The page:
Thursday, May 19, 2022
Outlook.com

On Charu’s Swing

Ray was a master of casting. This examines how his characters moved through the narratives.

On Charu’s Swing

This book adds to the body of critical work around Satyajit Ray’s films. Nag’s earlier book had Soumitra Chatterjee talking candidly about twenty of his best roles. In this book, Nag continues the thread to include the voices and roles of other actors/act­resses in Ray’s films, exploring their characterisations and the reasons some stand out in memory.

So, readers will reacquaint themselves with Apu and Durga, Charu, Arindam and Siddhartha, among others. Wher­ever he has access, Nag includes excer­pts from interviews he has conducted, or from reference material, letting the actor talk about his interactions with Ray and his own approach to a role. Adding to our understanding of the characters and the artistes are Ray’s own statements. So we learn that Ray wrote the screenplay for Jalsaghar keeping the great Chhabi Biswas specifically in mind to play Biswambhar Roy, despite initially being wary of his acting, because he had, “that tenor of an aristocratic patriarch”. Interestingly, Ray is dismayed to know during shooting that Biswas cannot ride a horse, and the man being portrayed as a connoisseur of classical music is tone deaf.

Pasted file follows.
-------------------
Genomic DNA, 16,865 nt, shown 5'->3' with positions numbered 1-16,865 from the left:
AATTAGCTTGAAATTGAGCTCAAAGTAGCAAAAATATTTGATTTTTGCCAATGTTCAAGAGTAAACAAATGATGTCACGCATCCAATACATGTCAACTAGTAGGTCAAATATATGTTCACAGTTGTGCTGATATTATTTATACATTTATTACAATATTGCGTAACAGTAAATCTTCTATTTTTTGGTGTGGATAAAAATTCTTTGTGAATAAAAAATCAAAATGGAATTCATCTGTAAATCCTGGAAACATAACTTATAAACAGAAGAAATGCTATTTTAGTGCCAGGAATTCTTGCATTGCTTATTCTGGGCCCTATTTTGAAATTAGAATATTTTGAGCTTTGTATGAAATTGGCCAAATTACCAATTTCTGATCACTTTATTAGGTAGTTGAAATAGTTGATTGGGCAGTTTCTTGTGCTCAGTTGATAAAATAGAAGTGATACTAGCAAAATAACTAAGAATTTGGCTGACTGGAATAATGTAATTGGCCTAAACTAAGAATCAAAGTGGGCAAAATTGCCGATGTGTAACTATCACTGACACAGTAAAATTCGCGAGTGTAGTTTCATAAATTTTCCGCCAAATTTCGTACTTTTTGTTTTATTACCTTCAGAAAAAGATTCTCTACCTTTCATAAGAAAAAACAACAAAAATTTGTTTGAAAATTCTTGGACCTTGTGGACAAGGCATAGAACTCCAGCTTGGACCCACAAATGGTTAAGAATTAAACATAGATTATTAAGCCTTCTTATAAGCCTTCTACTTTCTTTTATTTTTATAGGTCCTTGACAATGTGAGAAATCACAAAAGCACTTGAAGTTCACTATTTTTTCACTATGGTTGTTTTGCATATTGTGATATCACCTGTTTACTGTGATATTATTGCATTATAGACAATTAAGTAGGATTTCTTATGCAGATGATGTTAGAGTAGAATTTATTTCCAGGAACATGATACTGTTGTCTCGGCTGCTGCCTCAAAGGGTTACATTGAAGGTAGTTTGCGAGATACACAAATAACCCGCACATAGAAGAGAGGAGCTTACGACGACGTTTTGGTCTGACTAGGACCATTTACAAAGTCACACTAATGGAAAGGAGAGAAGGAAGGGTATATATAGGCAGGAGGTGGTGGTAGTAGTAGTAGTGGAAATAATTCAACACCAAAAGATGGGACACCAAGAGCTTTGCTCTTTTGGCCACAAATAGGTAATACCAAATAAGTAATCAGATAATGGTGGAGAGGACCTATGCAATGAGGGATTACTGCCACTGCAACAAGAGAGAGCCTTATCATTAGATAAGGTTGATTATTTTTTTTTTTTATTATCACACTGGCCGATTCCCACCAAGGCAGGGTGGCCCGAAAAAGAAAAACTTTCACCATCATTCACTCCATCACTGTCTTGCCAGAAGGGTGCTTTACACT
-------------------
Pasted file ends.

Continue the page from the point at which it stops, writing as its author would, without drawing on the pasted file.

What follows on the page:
Advertisement
Advertisement
Advertisement